I think we’ve come up with some changes we’ll try out (throwing out the above rules):
If you would draw a card when your deck is empty, then you move your discard
pile and it becomes your deck again
Anytime a card is discarded it goes to the bottom of your discard pile
During your discard/draw phase, take the cards of your choosing from your draw pile. If your draw pile is empty, transfer your discard pile to your draw pile and continue choosing.
After your tech phase, order your draw and discard piles as you wish.
It probably is time for that, yes! The starter set is mostly just meant to give you a chance to learn the rules of the game in a simpler environment while also being reasonably fun, but the full game is far more interesting and enjoyable to play. If you’ve already played it several times you should know enough to not be overwhelmed by the full game.
Yeah, going down on cards is very dangerous against someone who knows what they’re doing and usually leads to much longer games between beginners since they both do it.
When I was still learning the game, one thing I did for a while was give myself a self-imposed rule of “every turn I must always hire a worker and then play at most one card from hand.” This might be harder in the Starter Set (I only started doing it with the Core Set), but it gave me a chance to see the strength of the “default” way to play. It’s important when trying this to remember that you do have options for non-card things to spend money on like your hero or buying an add-on. A Tower in particular can be useful to help whittle down the opponent’s forces that they got from dumping their hand while also preventing stealth shenanigans, so I’d recommend trying it out next time you’re in that situation. Surplus is tempting but 5g is usually too much to be worth it; if you can win with it you probably could have won without it.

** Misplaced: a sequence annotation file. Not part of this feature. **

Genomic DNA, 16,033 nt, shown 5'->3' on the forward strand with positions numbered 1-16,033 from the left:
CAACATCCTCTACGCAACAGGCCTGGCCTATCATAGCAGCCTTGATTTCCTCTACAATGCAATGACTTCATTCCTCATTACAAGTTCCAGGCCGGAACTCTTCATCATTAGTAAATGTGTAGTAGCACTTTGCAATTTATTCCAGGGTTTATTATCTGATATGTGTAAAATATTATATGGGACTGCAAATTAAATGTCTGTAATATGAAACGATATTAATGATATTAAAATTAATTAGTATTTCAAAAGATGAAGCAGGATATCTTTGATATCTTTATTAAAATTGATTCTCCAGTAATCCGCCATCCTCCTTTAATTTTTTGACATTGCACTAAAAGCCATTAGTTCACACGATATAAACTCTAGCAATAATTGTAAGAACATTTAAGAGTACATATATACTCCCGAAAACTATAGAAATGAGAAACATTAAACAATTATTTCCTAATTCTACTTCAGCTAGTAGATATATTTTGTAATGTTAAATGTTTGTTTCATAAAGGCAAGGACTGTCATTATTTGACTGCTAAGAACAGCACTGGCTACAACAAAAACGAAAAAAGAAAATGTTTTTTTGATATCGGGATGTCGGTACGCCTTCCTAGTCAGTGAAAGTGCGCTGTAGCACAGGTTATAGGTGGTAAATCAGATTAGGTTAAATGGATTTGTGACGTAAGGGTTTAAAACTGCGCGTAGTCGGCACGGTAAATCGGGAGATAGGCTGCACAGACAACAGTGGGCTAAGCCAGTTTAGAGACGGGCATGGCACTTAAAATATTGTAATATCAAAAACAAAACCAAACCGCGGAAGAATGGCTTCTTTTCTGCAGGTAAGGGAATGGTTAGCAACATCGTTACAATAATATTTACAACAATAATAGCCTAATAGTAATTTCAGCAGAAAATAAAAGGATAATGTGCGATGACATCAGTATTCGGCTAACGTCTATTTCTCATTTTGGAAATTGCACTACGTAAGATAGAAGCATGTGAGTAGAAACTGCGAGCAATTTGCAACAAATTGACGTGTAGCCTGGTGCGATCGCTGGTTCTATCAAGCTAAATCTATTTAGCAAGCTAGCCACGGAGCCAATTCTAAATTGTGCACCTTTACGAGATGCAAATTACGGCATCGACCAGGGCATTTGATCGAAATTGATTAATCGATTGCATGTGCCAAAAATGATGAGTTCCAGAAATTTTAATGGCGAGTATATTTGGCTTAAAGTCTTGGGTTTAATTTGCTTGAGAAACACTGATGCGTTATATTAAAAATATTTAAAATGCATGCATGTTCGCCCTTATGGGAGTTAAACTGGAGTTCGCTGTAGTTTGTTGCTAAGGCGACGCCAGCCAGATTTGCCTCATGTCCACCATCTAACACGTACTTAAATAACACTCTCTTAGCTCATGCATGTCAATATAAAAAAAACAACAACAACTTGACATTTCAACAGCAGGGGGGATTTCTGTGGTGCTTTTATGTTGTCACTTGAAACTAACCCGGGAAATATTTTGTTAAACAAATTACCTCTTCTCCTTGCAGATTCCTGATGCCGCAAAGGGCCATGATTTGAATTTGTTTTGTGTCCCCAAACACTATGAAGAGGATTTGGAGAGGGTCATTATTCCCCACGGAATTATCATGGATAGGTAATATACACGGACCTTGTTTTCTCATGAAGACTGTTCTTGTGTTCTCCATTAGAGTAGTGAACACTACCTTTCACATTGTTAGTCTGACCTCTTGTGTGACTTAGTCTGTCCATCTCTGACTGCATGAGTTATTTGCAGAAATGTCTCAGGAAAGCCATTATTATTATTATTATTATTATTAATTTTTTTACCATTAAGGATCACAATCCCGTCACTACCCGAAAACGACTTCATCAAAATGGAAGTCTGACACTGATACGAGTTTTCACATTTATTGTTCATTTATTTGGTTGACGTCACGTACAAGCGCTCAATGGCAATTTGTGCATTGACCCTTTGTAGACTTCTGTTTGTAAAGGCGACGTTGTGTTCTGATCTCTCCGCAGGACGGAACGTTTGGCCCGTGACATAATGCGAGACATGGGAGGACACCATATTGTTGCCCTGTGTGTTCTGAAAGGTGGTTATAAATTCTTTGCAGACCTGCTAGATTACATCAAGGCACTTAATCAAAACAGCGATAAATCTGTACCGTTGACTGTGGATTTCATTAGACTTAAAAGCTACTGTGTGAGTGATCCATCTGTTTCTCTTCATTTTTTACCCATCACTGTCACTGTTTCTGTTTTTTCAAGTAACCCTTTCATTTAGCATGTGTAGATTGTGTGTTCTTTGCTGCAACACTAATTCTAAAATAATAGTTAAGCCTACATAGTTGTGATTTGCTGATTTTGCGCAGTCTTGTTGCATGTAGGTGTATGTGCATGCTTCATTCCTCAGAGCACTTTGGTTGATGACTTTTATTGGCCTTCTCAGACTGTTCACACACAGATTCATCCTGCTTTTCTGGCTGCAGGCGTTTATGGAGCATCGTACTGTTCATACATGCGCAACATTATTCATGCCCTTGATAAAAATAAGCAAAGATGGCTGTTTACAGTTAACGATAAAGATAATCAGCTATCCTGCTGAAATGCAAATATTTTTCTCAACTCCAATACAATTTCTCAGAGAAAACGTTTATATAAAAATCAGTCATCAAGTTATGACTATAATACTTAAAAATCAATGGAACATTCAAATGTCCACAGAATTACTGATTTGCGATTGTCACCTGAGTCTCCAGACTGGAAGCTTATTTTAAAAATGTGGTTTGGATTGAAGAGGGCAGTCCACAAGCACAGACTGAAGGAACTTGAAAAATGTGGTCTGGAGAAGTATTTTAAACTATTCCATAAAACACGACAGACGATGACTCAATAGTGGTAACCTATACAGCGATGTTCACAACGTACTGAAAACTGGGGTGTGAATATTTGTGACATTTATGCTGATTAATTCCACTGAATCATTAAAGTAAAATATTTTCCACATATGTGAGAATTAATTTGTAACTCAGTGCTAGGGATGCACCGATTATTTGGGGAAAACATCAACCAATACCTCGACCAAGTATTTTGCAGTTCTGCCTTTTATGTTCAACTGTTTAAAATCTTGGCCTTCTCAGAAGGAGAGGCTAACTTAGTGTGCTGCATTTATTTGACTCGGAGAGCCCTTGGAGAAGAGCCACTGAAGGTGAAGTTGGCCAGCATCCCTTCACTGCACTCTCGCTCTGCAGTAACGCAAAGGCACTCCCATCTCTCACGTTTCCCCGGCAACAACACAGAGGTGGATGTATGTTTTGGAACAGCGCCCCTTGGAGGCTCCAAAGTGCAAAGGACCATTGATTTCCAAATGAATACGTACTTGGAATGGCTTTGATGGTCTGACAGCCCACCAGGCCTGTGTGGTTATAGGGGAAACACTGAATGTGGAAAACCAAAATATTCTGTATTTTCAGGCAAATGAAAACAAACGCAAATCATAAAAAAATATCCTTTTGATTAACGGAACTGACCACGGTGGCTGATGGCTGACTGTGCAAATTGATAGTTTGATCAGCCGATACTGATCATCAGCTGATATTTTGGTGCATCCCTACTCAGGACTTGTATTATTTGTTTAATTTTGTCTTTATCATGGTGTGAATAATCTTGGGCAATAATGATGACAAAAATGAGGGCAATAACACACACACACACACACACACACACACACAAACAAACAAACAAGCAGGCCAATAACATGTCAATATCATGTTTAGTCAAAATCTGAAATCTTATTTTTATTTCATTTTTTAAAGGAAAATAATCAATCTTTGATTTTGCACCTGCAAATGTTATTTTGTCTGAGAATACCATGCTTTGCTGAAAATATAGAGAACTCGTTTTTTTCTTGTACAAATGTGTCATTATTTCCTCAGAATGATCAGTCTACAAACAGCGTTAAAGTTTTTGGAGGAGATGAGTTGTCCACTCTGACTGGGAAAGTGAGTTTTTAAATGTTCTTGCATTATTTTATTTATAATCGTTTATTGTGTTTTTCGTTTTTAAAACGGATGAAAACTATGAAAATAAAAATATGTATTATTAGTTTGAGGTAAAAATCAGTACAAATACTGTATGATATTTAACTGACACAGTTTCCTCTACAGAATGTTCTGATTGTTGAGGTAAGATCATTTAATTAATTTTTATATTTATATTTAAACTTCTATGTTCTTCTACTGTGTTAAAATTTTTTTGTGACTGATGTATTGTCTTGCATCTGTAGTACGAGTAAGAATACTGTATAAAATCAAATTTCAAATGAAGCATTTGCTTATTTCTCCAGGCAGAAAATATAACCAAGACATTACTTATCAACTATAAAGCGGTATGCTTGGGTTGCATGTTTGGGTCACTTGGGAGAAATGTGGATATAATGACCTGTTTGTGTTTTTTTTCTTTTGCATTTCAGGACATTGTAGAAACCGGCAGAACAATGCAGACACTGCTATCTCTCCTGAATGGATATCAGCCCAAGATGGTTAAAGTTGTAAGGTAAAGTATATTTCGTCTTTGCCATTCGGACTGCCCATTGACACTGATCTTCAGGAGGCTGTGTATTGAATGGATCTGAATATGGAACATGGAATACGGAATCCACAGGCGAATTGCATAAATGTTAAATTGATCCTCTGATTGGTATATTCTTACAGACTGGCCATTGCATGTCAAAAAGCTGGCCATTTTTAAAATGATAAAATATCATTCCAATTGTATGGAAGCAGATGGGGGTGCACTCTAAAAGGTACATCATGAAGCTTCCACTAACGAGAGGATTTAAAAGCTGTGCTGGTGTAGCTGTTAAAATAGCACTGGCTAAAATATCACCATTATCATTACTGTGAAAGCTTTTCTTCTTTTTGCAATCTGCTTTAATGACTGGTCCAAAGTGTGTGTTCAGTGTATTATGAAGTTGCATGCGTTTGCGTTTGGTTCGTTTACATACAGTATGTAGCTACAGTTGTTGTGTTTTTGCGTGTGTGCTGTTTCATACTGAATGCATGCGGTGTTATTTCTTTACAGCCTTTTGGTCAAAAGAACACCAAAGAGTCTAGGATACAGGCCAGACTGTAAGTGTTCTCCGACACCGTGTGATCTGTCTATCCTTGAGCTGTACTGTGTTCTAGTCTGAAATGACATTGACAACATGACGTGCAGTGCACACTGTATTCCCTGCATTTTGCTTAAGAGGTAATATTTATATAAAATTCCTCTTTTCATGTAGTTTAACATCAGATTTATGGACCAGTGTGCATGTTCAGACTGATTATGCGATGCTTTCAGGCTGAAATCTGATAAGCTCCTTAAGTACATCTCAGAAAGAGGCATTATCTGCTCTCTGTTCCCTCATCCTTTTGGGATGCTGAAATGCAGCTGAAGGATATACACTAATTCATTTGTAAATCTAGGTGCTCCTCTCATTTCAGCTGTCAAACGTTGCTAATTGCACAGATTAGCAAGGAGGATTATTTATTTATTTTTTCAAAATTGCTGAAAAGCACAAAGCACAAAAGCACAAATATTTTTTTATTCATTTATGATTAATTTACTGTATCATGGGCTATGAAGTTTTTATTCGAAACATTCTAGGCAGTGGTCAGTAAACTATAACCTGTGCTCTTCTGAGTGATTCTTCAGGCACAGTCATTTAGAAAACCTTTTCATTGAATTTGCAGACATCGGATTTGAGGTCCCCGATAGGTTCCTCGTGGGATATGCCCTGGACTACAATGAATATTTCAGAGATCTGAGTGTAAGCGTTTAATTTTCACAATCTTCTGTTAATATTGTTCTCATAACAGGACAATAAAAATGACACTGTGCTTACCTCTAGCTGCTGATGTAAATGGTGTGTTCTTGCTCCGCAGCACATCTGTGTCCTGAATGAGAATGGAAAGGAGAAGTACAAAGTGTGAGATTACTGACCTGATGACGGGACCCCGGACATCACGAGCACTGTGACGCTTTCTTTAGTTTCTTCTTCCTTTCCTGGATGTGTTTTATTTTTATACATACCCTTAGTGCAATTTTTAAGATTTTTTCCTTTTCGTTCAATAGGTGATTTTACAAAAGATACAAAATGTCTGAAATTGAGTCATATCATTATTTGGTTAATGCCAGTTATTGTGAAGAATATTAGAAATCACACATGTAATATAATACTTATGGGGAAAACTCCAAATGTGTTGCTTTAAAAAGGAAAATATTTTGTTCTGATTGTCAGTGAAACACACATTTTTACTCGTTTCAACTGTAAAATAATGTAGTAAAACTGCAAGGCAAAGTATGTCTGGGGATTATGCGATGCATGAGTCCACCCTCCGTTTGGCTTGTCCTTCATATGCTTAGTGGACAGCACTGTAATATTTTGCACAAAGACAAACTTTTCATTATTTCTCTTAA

It’s hard to survive that initial wave, but running low on cards constrains a player’s options so much that if you can make it through you’ll have the advantage. You’ll be much more likely to have the cards you want when you want them while your opponent has to hope their counters come up before it’s too late—and they can’t get out of their small hand without either getting their Technician killed for card draw (you control that) or not playing more than either one worker or one card from hand (which means they’re either going to fall behind on economy or quickly lose the board advantage they gained from dumping their hand earlier).
As for the whole idea of not shuffling, it’s fun as a thought experiment but I definitely prefer the game as it was designed. Being able to grab the card you want every turn removes most of the downside to going down on cards, meaning that “dump your hand” goes from a high-risk, high-reward option to something you should do pretty much every game. Most customizable card games I’ve played reward playing everything in your hand that you can every turn, so it’s interesting to have one that discourages that instead of encouraging it. Removing that discouragement makes Codex less unique and more like every other CCG.